by Martin Benjamin
song “Trouble” isn’t the only trouble this week at Proctor’s
Theatre in Schenectady, where The Music Man will be
performed through Sunday.
latest revival of the popular musical about a con man’s grift
in an Iowa town just ended its run on Broadway. Generally,
the first national tour after a Broadway run features actors
from the Equity Actors union, who receive full union-scale
pay ($1,200 per week), full pension benefits, per diems and
full health-insurance coverage. The rub with The Music
Man is that the producer of this tour, Big League Theatricals,
declined a reduced-rate deal with Actors Equity. Big League
is using nonunion actors, musicians and stage managers, who
are receiving below-scale pay, reduced health-insurance coverage
and no pension benefits. Actors Equity doesn’t like the trend,
and has sent out members to protest.
About the only things that local Actors Equity members and
Proctor’s Theatre representatives agree on is that the demonstration
outside Proctor’s on Tuesday (Feb. 12) didn’t involve picketing—both
Proctor’s spokesperson Kathy Jarvis and Actors Equity member
John Romeo said, in separate phone interviews, that “informational
leafleting” will be done during the run of The Music Man—and
that the talent and quality of the cast of The Music Man
isn’t the question.
can’t blame actors for wanting to work,” said Romeo, known
for his work with the New York State Theatre Institute. “But
these are mostly kids fresh out of school. There aren’t any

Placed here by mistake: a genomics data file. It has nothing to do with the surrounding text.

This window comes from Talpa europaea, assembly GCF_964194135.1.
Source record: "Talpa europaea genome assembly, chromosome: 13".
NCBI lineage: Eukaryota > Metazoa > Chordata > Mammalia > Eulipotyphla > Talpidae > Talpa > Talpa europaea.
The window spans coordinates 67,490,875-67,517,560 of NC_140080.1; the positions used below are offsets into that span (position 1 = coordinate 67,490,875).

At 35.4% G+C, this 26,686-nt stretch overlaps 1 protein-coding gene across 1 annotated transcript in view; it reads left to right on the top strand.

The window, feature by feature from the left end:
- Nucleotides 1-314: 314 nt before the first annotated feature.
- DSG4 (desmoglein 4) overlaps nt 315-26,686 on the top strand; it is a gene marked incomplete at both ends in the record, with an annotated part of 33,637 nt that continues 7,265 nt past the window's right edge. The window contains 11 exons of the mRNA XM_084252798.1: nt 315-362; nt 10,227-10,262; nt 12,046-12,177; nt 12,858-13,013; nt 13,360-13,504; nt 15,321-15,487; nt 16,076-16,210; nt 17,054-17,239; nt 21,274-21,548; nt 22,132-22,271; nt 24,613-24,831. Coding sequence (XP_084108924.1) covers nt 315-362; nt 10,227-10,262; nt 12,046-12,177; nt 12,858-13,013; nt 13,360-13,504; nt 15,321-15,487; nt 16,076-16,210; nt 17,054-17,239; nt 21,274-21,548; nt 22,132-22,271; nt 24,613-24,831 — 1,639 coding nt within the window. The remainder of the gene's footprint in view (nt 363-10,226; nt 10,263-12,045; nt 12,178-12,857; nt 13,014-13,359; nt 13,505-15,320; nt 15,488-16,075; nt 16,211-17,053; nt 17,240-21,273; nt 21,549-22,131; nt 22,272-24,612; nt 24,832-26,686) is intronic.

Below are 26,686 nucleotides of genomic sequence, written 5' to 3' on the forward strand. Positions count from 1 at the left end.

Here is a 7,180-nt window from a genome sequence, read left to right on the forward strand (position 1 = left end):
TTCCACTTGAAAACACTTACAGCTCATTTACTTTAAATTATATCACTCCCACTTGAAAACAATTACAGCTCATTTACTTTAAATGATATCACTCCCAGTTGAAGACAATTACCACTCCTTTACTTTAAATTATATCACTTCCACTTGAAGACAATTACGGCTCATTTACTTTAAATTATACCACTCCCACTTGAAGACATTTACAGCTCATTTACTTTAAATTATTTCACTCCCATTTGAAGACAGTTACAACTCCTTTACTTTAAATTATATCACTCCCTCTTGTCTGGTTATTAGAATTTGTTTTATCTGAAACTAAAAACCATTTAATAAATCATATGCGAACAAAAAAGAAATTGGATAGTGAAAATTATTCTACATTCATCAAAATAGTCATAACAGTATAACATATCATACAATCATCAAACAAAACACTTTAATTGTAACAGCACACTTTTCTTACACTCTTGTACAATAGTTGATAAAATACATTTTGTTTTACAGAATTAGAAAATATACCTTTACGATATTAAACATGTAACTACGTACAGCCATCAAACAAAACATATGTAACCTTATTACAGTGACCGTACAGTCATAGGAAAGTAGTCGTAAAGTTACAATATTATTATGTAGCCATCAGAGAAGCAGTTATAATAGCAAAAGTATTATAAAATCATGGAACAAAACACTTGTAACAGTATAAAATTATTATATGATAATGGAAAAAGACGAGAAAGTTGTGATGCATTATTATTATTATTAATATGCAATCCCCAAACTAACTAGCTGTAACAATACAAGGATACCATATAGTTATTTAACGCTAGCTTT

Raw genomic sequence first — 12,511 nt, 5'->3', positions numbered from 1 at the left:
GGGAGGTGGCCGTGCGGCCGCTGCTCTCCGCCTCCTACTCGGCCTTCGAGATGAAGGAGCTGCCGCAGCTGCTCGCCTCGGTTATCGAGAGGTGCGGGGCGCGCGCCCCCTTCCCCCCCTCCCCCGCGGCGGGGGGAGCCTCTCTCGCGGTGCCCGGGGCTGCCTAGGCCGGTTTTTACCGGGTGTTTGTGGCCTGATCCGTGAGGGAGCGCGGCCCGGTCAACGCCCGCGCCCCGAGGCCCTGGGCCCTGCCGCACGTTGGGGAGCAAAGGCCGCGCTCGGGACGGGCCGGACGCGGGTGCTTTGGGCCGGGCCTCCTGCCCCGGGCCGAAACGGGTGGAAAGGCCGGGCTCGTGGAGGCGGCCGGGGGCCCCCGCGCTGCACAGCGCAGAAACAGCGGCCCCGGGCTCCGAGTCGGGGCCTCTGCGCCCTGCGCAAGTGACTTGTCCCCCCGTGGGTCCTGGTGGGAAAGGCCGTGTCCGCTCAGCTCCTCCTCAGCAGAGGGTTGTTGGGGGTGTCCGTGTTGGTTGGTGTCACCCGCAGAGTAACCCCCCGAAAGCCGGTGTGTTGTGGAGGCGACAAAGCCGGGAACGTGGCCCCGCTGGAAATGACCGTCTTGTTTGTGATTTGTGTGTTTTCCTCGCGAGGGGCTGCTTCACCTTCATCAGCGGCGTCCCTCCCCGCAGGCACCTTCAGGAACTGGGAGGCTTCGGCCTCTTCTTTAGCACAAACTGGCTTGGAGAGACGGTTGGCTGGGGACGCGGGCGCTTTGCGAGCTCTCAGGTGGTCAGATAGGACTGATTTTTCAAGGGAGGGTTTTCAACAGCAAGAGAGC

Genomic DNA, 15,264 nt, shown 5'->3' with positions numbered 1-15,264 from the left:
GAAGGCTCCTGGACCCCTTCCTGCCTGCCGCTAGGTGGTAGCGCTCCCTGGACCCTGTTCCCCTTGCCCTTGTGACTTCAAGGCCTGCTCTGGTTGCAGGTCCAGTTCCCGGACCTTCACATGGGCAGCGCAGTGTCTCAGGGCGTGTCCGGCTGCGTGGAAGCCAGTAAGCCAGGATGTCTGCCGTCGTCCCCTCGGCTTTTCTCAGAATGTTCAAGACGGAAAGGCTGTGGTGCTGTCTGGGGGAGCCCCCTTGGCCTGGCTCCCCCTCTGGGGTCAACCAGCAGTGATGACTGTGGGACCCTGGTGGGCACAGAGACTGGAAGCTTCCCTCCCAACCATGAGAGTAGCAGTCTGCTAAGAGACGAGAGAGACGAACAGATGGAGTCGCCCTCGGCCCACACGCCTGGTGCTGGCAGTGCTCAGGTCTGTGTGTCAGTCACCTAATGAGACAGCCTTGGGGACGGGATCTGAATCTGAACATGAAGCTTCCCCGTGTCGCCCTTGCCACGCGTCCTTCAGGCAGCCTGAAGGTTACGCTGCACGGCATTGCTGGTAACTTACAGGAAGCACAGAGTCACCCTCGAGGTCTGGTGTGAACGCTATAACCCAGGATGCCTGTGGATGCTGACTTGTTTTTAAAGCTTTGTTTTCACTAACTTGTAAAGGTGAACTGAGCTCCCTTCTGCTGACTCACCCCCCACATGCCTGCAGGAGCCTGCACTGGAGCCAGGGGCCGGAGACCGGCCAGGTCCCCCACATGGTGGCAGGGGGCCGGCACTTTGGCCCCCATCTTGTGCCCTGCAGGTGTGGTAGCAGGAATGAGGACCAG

big names in the show and probably [not] any Actors Equity
members in good standing. Yet Big League Theatricals is charging
the same price for a ticket as if it were an Actors Equity
show. Proctor’s probably didn’t even know this wasn’t an Actors
Jarvis said that whether a production is union-made or not
isn’t a concern at Proctor’s. “Big League Theatricals is a
good producer,” she said. “That’s what we care about: Do they
produce good shows? They’ve got a good reputation and put
on tours of Footloose, King and I, Chicago, 1776, Ragtime,
Rent, Tommy through Proctor’s—all non-Equity and all excellent.
The local Actors Equity members have an issue with their leadership,
which gave permission to Big League Theatricals to do a non-Equity
tour, when traditionally the first national tour is Equity.
is no guarantee of excellence,” Jarvis added. Last year’s
biggest flop at Proctor’s, the production of The Best Little
Whorehouse in Texas starring Ann-Margret, was an Equity
tour. “The public doesn’t know and probably doesn’t care if
its union or nonunion,” Jarvis said. “They just want to know
musicians, and stage managers should have union protection,
fair wages, per diems, pensions, adequate health insurance,”
Romeo said. “This [non-Equity tour] is part of trend starting
to happen, the straw that broke the camel’s back. We believe
that the public wants these people to have a fair shake. We
hope that people boycott The Music Man, and put money
in the hands of actors, musicians, and stage managers, not
Big League Theatricals.”
The “informational leafleting”—which involves Actors Equity
members holding signs on poles that will look suspiciously
like pickets—will occur wherever the non-Equity The Music
the Right Thing
Lee isn’t black—or so one member of the Skidmore College community
seems to think. Since the mid-’80s, outspoken filmmaker Lee
has made a name for himself by projecting the African-American
experience on film and television. Yet when Lee visited Skidmore’s